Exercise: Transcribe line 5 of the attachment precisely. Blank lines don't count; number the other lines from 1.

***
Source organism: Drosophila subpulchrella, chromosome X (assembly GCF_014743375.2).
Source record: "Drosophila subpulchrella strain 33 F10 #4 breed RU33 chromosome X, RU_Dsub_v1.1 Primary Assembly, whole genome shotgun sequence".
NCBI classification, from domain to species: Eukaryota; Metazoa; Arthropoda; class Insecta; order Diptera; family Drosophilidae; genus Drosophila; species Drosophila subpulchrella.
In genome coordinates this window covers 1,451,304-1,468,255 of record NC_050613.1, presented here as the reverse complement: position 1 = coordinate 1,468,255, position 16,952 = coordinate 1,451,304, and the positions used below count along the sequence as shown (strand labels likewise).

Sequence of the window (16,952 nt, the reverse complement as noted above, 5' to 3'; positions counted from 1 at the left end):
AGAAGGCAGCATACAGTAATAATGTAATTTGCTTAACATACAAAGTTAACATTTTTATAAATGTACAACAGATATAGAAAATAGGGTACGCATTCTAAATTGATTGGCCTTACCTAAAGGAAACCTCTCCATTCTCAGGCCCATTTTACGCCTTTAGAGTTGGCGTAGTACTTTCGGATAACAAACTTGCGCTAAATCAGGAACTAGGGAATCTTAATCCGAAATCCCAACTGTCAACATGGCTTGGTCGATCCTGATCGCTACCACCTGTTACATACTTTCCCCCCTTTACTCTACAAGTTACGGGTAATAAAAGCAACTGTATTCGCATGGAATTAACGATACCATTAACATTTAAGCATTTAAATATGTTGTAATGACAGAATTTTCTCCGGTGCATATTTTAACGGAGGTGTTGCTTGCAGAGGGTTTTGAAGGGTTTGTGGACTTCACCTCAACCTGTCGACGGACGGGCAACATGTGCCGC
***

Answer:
Sequence of the window (16,952 nt, the reverse complement as noted above, 5' to 3'; positions counted from 1 at the left end):